This page was last modified on 07 April 2014, at 05:55
Photo Credit: Permission to use this photograph given by Carrie Curtis; original photograph taken by Street Dog Productions
Carrie Curtis, a visual folk artist, smiles warmly to all of the people passing through Pirates Alley. The weather is chilly and damp. Even though the number of tourists in Jackson Square is less than what it usually is on St. Patrick’s Day, Carrie continues to slowly pace back and forth in front of her artwork, looking around with an expression of pure joy on her face. She has been selling her artwork on Pirates Alley, a road that runs perpendicular to Jackson Square, since she moved to New Orleans a year and a half ago from Opalaca, Florida. After visiting a few times, she decided that moving here would be the next step in her life. “Say yes to everything,” she told me. “You can’t let people tell you that you can’t do something. I’m supposed to be here. It isn’t easy doing this, but you have to be self-motivated. Carl’s over there painting even though his fingers are freezing. You gotta do it.”
A Day In The Life of Carrie
Carrie arrives at Pirates Alley at 5:00 a.m. to claim her spot for the day.  City Hall distributes more occupational licenses than there are available spots to occupy in and around Jackson Square, creating intense competition among the artists for the first-come-first-serve spaces in Pirate’s Alley. Her license permits her to tack her artwork onto two panels of the fence. After she hangs her paintings, she goes until 6 p.m. without a break. Taking a break, even to go to the bathroom, can be difficult and risky: “who watches your work while you’re breaking? Tough call there. Who is selling it? What if you are the only one out?” In her field of work, breaks are not always guaranteed. Sitting on a chair next to her art supplies is an opened purse containing a large, empty bag of potato chips. She resorts to bringing food with her in order to avoid leaving work. Although Carrie believes that working as an artist around Jackson Square is a challenging time commitment, she also believes that it is worthwhile. “Anything you want in life that’s important to you—you have to make sacrifices. In this town, she loves you, but she gonna show you some trying situations. You’re going to have to make some sacrifices,” she explains.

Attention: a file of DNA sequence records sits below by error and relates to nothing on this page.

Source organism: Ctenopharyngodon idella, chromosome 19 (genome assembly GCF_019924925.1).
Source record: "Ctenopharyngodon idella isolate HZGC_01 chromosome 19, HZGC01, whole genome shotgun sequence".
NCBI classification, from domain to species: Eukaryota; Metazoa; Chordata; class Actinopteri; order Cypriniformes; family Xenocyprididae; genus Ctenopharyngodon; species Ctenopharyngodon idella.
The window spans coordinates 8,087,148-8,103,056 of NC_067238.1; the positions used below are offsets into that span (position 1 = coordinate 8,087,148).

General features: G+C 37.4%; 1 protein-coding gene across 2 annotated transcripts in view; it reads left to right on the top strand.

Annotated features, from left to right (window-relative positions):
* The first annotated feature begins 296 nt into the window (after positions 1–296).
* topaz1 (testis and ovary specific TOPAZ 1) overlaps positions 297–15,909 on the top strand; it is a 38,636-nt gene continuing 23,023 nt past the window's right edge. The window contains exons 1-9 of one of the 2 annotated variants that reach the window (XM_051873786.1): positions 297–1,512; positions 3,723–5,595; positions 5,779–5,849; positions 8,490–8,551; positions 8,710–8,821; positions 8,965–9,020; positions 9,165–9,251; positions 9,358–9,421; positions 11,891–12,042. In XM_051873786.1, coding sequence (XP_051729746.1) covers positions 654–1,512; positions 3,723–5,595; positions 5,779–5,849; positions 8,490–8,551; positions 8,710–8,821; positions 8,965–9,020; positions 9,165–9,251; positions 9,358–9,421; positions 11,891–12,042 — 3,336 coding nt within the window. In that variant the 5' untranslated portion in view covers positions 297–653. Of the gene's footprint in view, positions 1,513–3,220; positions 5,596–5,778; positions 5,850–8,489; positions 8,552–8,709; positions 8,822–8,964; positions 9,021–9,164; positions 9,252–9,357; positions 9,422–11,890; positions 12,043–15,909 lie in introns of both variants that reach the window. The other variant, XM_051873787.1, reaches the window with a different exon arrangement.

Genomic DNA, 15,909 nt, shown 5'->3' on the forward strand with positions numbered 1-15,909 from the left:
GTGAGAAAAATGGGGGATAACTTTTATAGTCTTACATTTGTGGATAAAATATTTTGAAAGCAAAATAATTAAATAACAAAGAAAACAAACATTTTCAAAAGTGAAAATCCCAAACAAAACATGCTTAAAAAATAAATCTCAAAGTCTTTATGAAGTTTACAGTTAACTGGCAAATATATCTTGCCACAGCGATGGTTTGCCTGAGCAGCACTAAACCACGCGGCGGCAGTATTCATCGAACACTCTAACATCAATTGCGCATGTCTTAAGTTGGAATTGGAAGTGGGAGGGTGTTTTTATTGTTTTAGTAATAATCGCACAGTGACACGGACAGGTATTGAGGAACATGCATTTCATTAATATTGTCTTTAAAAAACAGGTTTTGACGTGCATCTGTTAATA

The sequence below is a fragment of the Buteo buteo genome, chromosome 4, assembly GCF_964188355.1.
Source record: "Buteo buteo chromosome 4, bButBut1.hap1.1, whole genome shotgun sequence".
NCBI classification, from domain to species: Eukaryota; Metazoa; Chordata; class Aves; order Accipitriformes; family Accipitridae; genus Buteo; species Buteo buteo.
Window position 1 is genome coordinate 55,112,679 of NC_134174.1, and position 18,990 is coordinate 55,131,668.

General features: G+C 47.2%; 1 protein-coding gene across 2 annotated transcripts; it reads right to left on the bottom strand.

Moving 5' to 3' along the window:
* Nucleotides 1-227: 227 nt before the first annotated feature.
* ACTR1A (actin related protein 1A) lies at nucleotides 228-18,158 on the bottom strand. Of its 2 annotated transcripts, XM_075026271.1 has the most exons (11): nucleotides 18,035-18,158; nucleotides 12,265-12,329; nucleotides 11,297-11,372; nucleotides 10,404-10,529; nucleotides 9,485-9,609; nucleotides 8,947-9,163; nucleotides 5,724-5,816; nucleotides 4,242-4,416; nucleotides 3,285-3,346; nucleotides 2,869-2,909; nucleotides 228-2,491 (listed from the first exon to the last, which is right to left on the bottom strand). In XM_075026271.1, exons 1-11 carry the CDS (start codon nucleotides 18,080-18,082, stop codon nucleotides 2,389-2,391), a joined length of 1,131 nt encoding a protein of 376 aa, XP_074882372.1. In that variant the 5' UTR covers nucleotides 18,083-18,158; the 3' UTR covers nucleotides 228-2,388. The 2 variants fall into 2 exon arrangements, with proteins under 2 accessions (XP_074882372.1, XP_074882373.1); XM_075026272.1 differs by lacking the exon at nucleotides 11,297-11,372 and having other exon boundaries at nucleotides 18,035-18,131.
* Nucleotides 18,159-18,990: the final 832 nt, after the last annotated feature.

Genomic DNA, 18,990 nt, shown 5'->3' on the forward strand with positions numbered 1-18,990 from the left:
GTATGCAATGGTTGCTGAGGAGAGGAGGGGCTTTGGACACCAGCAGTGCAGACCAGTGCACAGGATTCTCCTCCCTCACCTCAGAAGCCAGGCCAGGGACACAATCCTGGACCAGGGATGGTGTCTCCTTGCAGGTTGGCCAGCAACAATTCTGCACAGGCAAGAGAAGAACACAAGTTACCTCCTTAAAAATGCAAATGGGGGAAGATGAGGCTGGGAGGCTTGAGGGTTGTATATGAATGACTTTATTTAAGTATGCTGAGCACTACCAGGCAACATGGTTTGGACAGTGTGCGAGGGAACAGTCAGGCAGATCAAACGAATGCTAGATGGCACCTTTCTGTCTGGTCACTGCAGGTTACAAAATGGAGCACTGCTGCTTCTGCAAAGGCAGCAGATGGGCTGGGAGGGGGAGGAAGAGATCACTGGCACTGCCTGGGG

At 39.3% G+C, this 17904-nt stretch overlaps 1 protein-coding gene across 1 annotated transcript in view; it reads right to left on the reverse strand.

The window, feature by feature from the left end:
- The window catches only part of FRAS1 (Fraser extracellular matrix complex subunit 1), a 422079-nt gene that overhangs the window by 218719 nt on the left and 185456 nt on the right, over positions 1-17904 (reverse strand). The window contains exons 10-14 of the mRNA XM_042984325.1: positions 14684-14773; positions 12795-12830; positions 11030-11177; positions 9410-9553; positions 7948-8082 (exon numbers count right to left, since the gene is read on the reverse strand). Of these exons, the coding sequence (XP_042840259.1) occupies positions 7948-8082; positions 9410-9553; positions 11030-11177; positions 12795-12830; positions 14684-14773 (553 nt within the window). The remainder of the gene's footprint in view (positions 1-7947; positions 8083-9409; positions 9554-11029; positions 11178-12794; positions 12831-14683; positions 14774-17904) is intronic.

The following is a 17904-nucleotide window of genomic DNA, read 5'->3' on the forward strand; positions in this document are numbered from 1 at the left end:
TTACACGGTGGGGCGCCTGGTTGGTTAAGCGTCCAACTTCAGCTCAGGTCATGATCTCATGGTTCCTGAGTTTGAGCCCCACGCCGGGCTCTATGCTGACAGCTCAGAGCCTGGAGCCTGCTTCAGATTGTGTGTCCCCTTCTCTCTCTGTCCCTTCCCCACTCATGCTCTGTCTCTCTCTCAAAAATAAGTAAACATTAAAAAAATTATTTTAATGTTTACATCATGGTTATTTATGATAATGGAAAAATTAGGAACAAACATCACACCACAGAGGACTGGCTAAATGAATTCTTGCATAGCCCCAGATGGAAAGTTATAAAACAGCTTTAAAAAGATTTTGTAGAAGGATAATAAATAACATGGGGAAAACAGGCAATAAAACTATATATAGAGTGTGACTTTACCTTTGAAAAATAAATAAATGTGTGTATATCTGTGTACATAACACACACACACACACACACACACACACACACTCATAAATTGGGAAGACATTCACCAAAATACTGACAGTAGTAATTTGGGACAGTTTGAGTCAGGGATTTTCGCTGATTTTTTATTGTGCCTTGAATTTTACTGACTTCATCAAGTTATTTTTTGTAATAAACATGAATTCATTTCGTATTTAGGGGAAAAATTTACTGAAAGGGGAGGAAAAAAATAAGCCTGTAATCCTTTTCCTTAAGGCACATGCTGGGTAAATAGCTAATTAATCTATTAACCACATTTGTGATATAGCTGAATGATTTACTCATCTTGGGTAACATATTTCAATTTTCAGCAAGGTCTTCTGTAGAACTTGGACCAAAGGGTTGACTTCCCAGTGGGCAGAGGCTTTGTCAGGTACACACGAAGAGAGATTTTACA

New Artist In Town
Pirate’s Alley is a small road where there are fewer tourists, artists, and less noise. Carrie likes to work in Pirate’s Alley because the artists are all friends who support and look out for one another. This is a warmer refuge from Jackson Square, where Carrie felt rejected upon her arrival. She tears up and her voice breaks, as she explains that a sense of community is lacking among the artists there because the majority of them are interested in selling their work rather than befriending and helping other artists. That day, the artists on the other sides of the Square do not appear to interact with each other, except for a couple of artists, who sell their work together. When they do not show and describe their artwork to prospective customers, they keep to themselves and their creations. On the other hand, the artists who work alongside Carrie seem friendly. They smile at us as they listen to our conversation. “We all get along really well,” Carrie says.